Another former board member, Pam Schwartz, criticized the new board’s plan to set up “advisory” committees of community people and former Pride board members. “The people in the community who are interested in working on Pride at that level should be on the board,” he said. “Pride is about making as much money as possible and bringing it back to the community. If community members have comments, there are ways to e-mail the staff or the board, or they can join the board.”
Wendy Sue Biegeleisen, who has served on the Pride board and has volunteered in some capacity in virtually every Pride celebration held in San Diego, thanked the new board for rejuvenating her trust in the organization but criticized the decision to drop the rally in 2009. San Diego’s was one of the last Pride groups to keep the rally, but the one in 2008 — held the night before the parade on the festival grounds in Balboa Park, and featuring British Queer activist Peter Tatchell speaking about Queers in other countries and how they’re routinely arrested, beaten or murdered by homo-hating governments and individuals — drew only a handful of people.
Nonetheless, Biegeleisen made it clear she wants the rally restored. “For me as an activist, the rally is the most important part of Pride, where I can hear activists speak to me and know why we’re fighting,” she said. “I want to see Pride look at the rally as an asset, not a liability.” She said that the Equality Torch Relay, an event Pride started last year that involved carrying a torch through various sections of San Diego county — and which got most of its media attention when then-director deHarte was Queer-bashed in El Cajon — was supposed to have replaced the rally as Pride’s activist component, “but I didn’t get it.”
Another speaker, Ron Bettinger, also expressed support for the rally. “I really enjoyed the rallies, and I miss them,” he said. “I found them deteriorating in quality over the years. We need them to come back with a variety of speakers, representing a multiple of ages, to address the chief core issues of the time.”
“Many of us recognize that the rally is the fire that gets the parade and festival going,” Schaim said. “We haven’t yet decided how, when and where” to stage a rally, she added.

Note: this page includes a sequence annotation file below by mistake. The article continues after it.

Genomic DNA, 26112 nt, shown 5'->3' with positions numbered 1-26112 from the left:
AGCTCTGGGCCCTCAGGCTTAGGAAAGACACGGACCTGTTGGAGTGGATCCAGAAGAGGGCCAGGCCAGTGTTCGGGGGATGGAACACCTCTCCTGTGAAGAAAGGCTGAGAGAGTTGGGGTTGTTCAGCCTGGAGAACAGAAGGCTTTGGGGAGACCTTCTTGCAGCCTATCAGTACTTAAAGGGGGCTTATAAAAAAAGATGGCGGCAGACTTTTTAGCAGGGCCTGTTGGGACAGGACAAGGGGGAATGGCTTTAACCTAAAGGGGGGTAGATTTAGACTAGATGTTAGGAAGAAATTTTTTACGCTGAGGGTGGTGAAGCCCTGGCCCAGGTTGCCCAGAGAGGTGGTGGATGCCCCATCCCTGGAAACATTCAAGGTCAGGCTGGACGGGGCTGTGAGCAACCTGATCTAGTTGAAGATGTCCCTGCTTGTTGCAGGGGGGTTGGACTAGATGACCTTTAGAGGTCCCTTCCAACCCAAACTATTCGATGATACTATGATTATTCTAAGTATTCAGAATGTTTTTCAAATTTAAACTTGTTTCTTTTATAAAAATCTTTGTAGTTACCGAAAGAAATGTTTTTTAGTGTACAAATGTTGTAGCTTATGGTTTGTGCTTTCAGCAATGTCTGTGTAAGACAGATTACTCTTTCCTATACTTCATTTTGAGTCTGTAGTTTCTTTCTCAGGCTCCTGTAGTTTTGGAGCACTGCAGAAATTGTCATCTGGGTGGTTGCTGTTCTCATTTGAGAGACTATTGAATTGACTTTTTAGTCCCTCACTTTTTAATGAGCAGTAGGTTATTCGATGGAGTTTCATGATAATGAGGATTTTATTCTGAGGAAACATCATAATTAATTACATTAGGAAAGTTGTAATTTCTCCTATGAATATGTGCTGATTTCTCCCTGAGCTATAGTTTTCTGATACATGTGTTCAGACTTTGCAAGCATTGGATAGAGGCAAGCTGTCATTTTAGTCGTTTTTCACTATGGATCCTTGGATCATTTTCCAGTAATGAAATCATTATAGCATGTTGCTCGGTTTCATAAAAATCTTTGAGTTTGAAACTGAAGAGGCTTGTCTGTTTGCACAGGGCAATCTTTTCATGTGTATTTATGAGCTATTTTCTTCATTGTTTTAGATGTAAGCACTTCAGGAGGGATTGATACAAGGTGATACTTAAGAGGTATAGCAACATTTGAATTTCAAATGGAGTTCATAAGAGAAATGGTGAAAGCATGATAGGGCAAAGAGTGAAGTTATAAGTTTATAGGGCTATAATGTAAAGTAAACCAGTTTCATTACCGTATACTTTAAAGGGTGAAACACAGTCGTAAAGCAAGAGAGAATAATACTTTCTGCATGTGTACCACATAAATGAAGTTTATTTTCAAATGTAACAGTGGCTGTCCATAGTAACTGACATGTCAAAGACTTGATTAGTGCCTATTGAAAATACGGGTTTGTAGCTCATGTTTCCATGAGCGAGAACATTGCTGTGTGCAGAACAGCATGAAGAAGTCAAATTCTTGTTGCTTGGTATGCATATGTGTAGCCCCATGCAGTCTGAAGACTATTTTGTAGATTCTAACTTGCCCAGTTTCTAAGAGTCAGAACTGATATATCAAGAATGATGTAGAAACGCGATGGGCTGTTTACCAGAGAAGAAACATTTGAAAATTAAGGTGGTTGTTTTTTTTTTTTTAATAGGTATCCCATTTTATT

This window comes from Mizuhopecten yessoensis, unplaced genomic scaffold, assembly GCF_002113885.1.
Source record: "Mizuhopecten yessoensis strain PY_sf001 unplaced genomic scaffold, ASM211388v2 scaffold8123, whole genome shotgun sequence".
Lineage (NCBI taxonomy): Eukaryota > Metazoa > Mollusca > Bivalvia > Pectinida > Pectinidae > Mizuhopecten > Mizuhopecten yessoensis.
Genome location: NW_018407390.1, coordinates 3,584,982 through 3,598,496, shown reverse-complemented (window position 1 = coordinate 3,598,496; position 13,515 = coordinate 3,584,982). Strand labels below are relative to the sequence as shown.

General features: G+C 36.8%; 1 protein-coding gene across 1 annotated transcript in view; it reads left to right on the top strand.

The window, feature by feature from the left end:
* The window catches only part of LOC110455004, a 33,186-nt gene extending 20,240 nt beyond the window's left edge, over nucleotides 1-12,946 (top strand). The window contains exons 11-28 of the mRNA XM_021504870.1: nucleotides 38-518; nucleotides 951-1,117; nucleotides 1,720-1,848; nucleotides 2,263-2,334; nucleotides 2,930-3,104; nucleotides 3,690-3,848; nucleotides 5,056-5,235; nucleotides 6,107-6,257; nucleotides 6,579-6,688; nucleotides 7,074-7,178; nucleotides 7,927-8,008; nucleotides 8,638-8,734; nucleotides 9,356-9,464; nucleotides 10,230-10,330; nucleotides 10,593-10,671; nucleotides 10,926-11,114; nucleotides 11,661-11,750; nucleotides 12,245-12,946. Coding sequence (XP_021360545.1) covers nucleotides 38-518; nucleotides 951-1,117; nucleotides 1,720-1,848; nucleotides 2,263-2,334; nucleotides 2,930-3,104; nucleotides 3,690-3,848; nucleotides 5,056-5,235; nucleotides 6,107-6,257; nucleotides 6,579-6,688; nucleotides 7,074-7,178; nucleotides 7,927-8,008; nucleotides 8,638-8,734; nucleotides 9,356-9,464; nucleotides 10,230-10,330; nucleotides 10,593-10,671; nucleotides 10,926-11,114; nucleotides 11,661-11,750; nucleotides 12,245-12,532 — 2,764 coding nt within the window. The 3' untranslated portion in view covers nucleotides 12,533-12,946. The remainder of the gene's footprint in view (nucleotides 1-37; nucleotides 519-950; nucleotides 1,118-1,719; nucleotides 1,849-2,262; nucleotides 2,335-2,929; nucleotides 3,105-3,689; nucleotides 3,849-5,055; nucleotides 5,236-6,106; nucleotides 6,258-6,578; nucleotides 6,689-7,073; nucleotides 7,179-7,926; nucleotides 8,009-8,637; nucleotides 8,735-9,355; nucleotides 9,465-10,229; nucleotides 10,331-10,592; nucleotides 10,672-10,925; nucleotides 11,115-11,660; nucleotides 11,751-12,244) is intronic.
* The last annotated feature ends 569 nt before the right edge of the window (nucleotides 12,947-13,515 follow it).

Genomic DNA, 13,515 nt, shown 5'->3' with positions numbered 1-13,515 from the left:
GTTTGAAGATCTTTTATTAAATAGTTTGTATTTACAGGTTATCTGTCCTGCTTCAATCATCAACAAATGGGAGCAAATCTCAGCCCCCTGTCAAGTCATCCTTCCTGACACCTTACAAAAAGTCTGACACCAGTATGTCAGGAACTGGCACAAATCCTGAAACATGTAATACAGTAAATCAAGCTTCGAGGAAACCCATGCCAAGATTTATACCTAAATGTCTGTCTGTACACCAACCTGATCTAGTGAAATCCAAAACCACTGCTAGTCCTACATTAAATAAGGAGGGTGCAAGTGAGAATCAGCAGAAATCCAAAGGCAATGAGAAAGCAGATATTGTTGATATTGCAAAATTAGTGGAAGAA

But Ben Orgovan, assistant to the parade coordinator and one of the youngest activists in the room, had a different point of view. “I have nothing against the rally, but I’ve never been to one and it’s not my cup of tea,” he said. “I want to say how much the Equality Torch Relay meant to me. I’ve lived in Chula Vista my whole life and I’m afraid even to have a rainbow flag. Seeing Pride get out to other parts of the city and county is important to me.”
“I’m a Torch Relay fan,” said John Vigil. “I worked El Cajon and La Mesa and it was just a little lonely and scary, but I did it. My first one I drove, and my second one was a walk. There were a small group of straight people on hand to support us.”
Jennifer, the parade coordinator, made it clear that at present the plan isn’t to do a rally on the eve of the parade, but to have one at the end of the Equality Torch Relay a month and a half before the main Pride events. “We want community members to carry torches and banners throughout all of San Diego county,” she said. “At the end of the relay, on Saturday, June 5, we will have people come in from all over the county and meet at the County Administrative Center [1600 Pacific Highway downtown] for speakers and a presentation. That will be your rally aspect. This will be publicized and will let everyone know there are LGBT [Queer] people everywhere in San Diego County. They don’t all just live in Hillcrest.”
But Wendy Sue Biegeleisen said that wasn’t good enough to suit her. “I have nothing against the Torch Relay,” she said. “I didn’t understand what it was about, or that it was replacing the rally. I thought it was just a bunch of people attending a relay.” Biegeleisen said that she thought rally attendance dropped off because it was at an awkward time and location — the night before the parade, when most community members interested in Pride were either getting ready to march in the parade or setting up for the festival — and on the festival grounds in Balboa Park, a difficult and potentially dangerous location to leave after dark.
“I also want to speak for the rally,” said Virgil Bowen of the California Cyclemen’s Motorcycle Association. “If you don’t have an activist portion, there’s less meaning for Pride.” Later in the meeting, however, he called the Torch Relay “a wonderful idea” and seemed O.K. with the concept of making the end of the Torch Relay a rally-like event with speakers.
Other concerns expressed at the meeting included the long gaps in the middle of last year’s parade — which Jennifer pledged to fix — and what one speaker called the “substantial penalty for early withdrawal” assessed against some, but not all, festival exhibitors who closed their booths early. A Pride official replied that the only “penalty” was the loss of a security deposit, but didn’t respond to the allegation that some groups had had to pay while others who closed early got off scot-free. Menzer asked for assurances that, if Pride wants its exhibitors to remain open until the end of the festival, they will keep the power and lights on that long.
A representative of the Sisters of Perpetual Indulgence criticized last year’s festival because of the number of beer gardens on the grounds and the way some of the festival performers could be seen only in a beer garden. “It’s a concern to me that all Pride events be available to those living sober lives without alcohol,” Ramey said. He and Schaim closed the meeting with a pledge to hold another one in March and to keep lines of communication open between Pride and the community.